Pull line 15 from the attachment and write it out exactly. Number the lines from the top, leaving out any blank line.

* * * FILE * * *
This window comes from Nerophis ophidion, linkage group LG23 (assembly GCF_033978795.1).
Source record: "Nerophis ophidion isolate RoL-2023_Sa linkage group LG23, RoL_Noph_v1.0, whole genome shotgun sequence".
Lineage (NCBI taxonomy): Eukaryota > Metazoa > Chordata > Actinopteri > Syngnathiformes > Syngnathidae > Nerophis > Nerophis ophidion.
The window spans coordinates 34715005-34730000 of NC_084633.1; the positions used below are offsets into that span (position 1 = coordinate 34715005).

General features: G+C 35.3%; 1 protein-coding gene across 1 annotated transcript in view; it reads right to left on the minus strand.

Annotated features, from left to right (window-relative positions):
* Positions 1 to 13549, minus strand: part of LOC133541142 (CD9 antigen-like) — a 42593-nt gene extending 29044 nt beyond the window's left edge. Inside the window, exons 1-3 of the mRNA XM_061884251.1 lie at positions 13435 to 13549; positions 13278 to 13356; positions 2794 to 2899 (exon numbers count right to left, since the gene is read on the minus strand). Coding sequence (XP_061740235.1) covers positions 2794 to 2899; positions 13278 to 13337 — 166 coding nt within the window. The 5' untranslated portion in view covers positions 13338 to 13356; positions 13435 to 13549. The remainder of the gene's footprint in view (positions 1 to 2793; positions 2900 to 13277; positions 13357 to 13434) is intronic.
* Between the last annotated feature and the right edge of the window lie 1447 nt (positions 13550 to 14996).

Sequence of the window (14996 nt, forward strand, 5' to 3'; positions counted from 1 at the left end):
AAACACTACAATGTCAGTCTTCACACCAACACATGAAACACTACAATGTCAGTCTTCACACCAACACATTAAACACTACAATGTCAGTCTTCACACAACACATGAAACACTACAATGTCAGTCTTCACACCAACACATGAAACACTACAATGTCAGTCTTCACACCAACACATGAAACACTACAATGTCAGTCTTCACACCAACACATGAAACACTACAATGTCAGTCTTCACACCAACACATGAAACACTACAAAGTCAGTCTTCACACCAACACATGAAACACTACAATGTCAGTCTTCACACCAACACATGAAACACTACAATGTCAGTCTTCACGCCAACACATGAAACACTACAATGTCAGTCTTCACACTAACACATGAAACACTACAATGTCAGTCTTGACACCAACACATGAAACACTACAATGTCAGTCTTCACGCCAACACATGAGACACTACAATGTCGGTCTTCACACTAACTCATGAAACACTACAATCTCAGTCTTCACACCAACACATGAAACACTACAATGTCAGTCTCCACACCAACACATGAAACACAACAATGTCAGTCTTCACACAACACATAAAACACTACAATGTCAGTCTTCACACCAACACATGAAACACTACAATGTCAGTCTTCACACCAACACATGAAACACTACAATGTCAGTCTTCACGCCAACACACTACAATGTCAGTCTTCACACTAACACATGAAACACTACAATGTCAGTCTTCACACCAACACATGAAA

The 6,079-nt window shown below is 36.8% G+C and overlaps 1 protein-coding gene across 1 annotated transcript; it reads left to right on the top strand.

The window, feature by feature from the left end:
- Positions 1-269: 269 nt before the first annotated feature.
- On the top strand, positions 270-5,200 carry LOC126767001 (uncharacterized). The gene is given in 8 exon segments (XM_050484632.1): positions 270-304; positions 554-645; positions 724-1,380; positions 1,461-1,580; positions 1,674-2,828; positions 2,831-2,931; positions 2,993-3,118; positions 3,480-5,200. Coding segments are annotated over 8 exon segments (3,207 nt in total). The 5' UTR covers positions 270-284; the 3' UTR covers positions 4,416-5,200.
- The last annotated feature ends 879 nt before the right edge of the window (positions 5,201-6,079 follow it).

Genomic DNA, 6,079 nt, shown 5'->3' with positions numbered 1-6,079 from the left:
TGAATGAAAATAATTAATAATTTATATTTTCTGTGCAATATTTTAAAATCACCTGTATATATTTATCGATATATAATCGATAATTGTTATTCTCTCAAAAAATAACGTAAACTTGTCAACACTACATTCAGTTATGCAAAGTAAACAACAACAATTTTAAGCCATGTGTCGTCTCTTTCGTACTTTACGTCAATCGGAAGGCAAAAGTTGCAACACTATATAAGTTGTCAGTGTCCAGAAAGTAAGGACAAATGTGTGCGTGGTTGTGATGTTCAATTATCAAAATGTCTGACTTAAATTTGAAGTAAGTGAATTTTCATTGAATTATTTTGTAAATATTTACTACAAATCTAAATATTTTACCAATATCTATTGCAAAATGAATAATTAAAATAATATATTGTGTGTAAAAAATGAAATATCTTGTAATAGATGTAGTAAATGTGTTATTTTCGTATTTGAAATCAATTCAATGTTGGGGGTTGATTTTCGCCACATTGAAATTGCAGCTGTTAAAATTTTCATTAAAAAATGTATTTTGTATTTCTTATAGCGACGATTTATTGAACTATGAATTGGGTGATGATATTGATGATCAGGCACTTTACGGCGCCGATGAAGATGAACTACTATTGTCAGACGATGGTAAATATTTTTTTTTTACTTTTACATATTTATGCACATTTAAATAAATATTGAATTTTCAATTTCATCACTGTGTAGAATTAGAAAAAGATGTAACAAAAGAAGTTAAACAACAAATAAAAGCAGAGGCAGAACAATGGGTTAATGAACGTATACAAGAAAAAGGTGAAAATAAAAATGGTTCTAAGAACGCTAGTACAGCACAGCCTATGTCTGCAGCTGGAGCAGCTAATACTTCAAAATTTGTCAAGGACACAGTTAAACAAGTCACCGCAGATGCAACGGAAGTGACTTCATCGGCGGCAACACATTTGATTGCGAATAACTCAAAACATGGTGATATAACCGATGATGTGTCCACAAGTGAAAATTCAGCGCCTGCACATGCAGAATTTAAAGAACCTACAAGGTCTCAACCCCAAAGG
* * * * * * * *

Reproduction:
- The last annotated feature ends 879 nt before the right edge of the window (positions 5,201-6,079 follow it).